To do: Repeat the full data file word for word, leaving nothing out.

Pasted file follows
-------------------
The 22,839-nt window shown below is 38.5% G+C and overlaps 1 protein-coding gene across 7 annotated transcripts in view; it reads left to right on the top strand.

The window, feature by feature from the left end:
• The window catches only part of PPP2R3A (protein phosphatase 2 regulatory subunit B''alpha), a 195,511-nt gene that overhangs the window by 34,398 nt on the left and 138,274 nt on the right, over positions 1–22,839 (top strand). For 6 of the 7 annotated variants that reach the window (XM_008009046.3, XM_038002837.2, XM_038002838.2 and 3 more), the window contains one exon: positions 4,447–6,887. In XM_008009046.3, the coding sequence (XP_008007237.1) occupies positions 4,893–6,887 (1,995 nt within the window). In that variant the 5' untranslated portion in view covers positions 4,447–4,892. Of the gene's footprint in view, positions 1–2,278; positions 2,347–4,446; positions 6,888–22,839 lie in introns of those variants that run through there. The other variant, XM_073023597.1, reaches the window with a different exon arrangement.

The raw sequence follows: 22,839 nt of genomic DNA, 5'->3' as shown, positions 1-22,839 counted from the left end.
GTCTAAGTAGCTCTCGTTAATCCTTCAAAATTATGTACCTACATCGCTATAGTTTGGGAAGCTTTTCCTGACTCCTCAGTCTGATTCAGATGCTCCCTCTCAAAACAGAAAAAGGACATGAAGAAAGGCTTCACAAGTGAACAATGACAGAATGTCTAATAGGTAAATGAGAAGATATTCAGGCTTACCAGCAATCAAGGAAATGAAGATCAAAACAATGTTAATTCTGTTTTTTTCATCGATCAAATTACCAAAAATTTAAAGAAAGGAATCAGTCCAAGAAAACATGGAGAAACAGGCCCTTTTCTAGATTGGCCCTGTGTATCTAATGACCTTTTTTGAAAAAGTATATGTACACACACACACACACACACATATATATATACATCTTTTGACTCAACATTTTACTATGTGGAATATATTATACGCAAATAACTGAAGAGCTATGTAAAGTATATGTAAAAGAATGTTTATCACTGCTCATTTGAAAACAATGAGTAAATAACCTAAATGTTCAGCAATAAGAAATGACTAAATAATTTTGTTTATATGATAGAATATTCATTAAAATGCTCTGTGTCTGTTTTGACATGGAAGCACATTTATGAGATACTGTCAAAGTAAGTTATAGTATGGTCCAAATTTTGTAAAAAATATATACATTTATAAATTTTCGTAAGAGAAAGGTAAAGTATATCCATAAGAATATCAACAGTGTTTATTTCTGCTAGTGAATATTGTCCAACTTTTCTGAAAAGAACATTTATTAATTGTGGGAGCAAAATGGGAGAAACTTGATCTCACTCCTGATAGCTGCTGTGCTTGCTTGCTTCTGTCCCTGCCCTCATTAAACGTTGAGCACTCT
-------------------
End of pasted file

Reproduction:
The 22,839-nt window shown below is 38.5% G+C and overlaps 1 protein-coding gene across 7 annotated transcripts in view; it reads left to right on the top strand.

The window, feature by feature from the left end:
• The window catches only part of PPP2R3A (protein phosphatase 2 regulatory subunit B''alpha), a 195,511-nt gene that overhangs the window by 34,398 nt on the left and 138,274 nt on the right, over positions 1–22,839 (top strand). For 6 of the 7 annotated variants that reach the window (XM_008009046.3, XM_038002837.2, XM_038002838.2 and 3 more), the window contains one exon: positions 4,447–6,887. In XM_008009046.3, the coding sequence (XP_008007237.1) occupies positions 4,893–6,887 (1,995 nt within the window). In that variant the 5' untranslated portion in view covers positions 4,447–4,892. Of the gene's footprint in view, positions 1–2,278; positions 2,347–4,446; positions 6,888–22,839 lie in introns of those variants that run through there. The other variant, XM_073023597.1, reaches the window with a different exon arrangement.

The raw sequence follows: 22,839 nt of genomic DNA, 5'->3' as shown, positions 1-22,839 counted from the left end.
GTCTAAGTAGCTCTCGTTAATCCTTCAAAATTATGTACCTACATCGCTATAGTTTGGGAAGCTTTTCCTGACTCCTCAGTCTGATTCAGATGCTCCCTCTCAAAACAGAAAAAGGACATGAAGAAAGGCTTCACAAGTGAACAATGACAGAATGTCTAATAGGTAAATGAGAAGATATTCAGGCTTACCAGCAATCAAGGAAATGAAGATCAAAACAATGTTAATTCTGTTTTTTTCATCGATCAAATTACCAAAAATTTAAAGAAAGGAATCAGTCCAAGAAAACATGGAGAAACAGGCCCTTTTCTAGATTGGCCCTGTGTATCTAATGACCTTTTTTGAAAAAGTATATGTACACACACACACACACACACATATATATATACATCTTTTGACTCAACATTTTACTATGTGGAATATATTATACGCAAATAACTGAAGAGCTATGTAAAGTATATGTAAAAGAATGTTTATCACTGCTCATTTGAAAACAATGAGTAAATAACCTAAATGTTCAGCAATAAGAAATGACTAAATAATTTTGTTTATATGATAGAATATTCATTAAAATGCTCTGTGTCTGTTTTGACATGGAAGCACATTTATGAGATACTGTCAAAGTAAGTTATAGTATGGTCCAAATTTTGTAAAAAATATATACATTTATAAATTTTCGTAAGAGAAAGGTAAAGTATATCCATAAGAATATCAACAGTGTTTATTTCTGCTAGTGAATATTGTCCAACTTTTCTGAAAAGAACATTTATTAATTGTGGGAGCAAAATGGGAGAAACTTGATCTCACTCCTGATAGCTGCTGTGCTTGCTTGCTTCTGTCCCTGCCCTCATTAAACGTTGAGCACTCT